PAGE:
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  1. This often-grim series set in North Ireland is based on incidents in the life of director/co-writer Shane Meadows (This is England TV series). This true-story nature explains its unrelenting no-holds barred realism that many viewers will appreciate. But, warning here, the film is not for everyone. The Virtues is a sarcastic title because many of the people in the film own no virtue. However, like grace unasked for, sometimes the worst of human nature is countered with the best--thus evil engenders the few, but definite, virtues in the film. Like real life though, not every hurt in the film receives the balm of forgiveness. Carrying the thrust of the story is an extraordinary actor who might be new to American audiences. Stephen Graham is well-known in England from his work in the Line of Duty TV series. With his Everyman face and uncluttered acting style, Graham creates a character that starts painfully ordinary, then rises to eloquent heroism. The story—alas not a unique one in the obscene history of Irish foster care--haunted me for weeks afterward. Liverpool construction worker Joseph (Graham) is devastated when his girlfriend movies to Australia with her boyfriend, and takes their 9-year old son with her. “I’m sorry,” Joseph says to her, words he proclaims many times more throughout the story. He breaks his precious sobriety on a bender that, truthfully, is so repulsive, it’s cringe-worthy. Having lost everything in life, Joseph decides to return to Ireland and face the repressed demons that have plagued him all his life. He crash lands on the front yard of the sister he hasn’t seen in 30 years. Anna (Helen Behan) is now happily married with three cheerful kids, a fulfilled life that’s in pitiful contrast to the childhood she and Josepha knew. Without warning, their widowed father had separated the two children, allowing Anna to be adopted, but sending Joseph off to a boys home called The Towers. What happened to him there was so horrendous he ran away, which meant most people thought he had died. Now, back home in Ireland, he’s determined to find the source of his nightmares – and seek justice. Complicating his plans is the growing affection he has for Anne’s fiery sister-in-law, Dinah (Niamh Algar). She has her own demons, focused on her heartless mother. Prominent among the anguishes separately endured by Joseph and others in the story are crucifixes--on a wall or gravestone or hanging from a neck chain--the ever-present symbol of Irish Catholicism and the perverse cruelties enacted in its shadow. Film techniques, such as masterful intercutting between the present and the ever-encroaching past, creates tension that an action adventure film would be hard-pressed to match. All the actors give subtle, emotionally satisfying performances. Recurring throughout are the disturbing lyrics by English musician PJ Harvey, “You will remember this…you will see us again.” Sometimes funny, often painful, honest, violent and unforgettable, The Virtues is one series that a brave person of faith should see. The Virtues is available to stream on Topic, the new streaming service from First Look Media that presents entertainment from around the world. SeeTopic.com.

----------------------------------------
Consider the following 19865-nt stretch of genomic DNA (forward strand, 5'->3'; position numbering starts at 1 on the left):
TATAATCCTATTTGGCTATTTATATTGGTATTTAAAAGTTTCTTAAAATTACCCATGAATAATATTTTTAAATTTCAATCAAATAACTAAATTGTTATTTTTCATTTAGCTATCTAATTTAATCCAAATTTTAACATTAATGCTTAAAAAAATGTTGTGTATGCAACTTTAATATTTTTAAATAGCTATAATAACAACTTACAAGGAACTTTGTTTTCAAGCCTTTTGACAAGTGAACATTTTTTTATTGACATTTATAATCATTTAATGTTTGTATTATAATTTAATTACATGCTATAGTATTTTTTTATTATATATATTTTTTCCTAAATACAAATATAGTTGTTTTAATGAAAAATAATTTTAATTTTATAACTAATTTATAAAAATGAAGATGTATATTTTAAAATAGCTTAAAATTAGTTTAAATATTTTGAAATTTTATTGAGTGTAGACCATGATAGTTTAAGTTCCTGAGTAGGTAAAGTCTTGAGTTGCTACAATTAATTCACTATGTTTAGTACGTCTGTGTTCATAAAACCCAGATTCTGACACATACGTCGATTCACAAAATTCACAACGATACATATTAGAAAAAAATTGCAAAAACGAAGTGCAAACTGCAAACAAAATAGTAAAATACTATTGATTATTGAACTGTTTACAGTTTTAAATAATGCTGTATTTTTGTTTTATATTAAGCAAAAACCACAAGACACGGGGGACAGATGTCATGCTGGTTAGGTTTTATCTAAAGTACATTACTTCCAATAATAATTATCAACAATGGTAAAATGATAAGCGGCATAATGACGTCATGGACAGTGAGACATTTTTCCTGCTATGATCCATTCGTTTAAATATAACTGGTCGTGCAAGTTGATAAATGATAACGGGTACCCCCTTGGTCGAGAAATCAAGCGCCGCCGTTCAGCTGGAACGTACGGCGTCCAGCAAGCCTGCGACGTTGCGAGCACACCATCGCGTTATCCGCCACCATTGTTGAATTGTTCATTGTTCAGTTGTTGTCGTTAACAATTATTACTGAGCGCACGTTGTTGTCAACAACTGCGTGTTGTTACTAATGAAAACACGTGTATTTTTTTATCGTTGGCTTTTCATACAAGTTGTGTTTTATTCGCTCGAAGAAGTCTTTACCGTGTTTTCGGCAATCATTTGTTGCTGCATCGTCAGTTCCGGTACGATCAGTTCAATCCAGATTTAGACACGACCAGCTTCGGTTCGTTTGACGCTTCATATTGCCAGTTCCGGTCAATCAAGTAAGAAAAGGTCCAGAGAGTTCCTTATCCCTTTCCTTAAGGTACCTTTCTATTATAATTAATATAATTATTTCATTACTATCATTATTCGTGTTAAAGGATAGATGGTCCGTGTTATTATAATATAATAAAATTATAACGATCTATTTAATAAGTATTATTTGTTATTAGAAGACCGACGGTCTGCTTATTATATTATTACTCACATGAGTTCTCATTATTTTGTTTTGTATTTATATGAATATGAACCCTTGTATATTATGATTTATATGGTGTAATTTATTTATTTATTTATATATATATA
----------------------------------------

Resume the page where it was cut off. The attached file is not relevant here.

2. Released in the U.S. in time for St. Patrick’s Day, Extra Ordinary is a totally bonkers gem, a low-budget Ghostbusters, Emerald Isle style. If you’re slightly deranged, you’ll love it. If you cling to logic, well, you might not give it the 5 stars that most of the critics did. Rose Dooley (County Cork-born, New York-based standup comic Maeve Higgins) is a small-town driving teacher, trying to find happiness despite her tragic past. Self-deprecating, pleasant but frumpy and oh dear, still unmarried, she’s what you might call extra ordinary. That’s because she refuses to use her real talent. Her father, the famous ghost chaser Vincent Dooley, told her when she was a child— “Rose, you are a ‘paranormal facilitator’ of extraordinary talent.” Alas, that’s before she fumbled a spell and he got splattered by a speeding truck. These days Rose cheerfully acknowledges all the happy spirits she sees in town, but refuses to engage with the many living neighbors who beg her to get rid of their annoying ghosts. While Rose plods through her lonely life, across town is troubled widower and single father Martin Martin (Dublin-born Barry Ward). His wife, dead for 8 years now, is still nagging him and makes his life, well, makes it hell. His fed-up teenage daughter Sara (Emma Coleman) demands he get rid of Mom or she’s going to leave home. Meanwhile, not far away (at Charleville Castle, a renovated Gothic splendor), one-hit wonder rock star Christian Winter (American comic Will Forte) has made a pact with Satan to re-kindle his career. After performing numerous spells and burning hundreds of candles, chewing up the scenery and having entirely too much fun, all Winter needs now is a virgin to sacrifice. Of course, he’s chosen Sara Martin, who he spies working at the local housewares shop. The goofy plot thickens (and occasionally sickens, I must admit), careening from quirkiness to violence and whirling unapologetically around utter absurdity. It skewers spiritualism, witchcraft, tax haven-bound celebrities, the island’s awful food and its even more terrible sexual repression. Extra Ordinary is not a spiritual powerhouse, but, being Irish, it has plenty of laughs that remind you of what is good about being alive. “I’m always with you,” Rose’s dead father reminds her--isn’t that something we all want to know from our parents who have passed on? For me, the main spiritual message of Extra Ordinary is that you can make a perfectly wonderful film about heroes who are ordinary and decent. It seems these days more films are being directed by teams. A previous film I reviewed, the epic sci-fi film based on an epic poem, Aniara, was co-directed by two Swedish filmmakers. Extra Ordinary was helmed by two creative Irishmen, Mike Ahern and Enda Loughman. It’s a promising debut, since all the performances are outstanding, and tech credits are accomplished, especially the simple special effects. Shot on locations in central Ireland (such as counties Wicklow and Offaly), Extra Ordinary doesn’t make any use of the spectacular landscapes tourists crave (though it did cooperate with the country’s Tidy Town efforts, no kidding.) It’s a gentle world, where the worst thing a person can do is use bad language. (“Language, language,” everyone is being reminded.) But the film does offer an endless string of weird curiosities to write home about – bloating goats, floating virgins, flying French-fries, a cawing magpie, a killer cuckoo clock, and a surprise ending that recaps Daddy Dooley’s message from beyond the grave -- “Love defeats evil.” Rated R for language, sexual content and some horror violence. Time: 94 minutes. Language: Irish-accented English.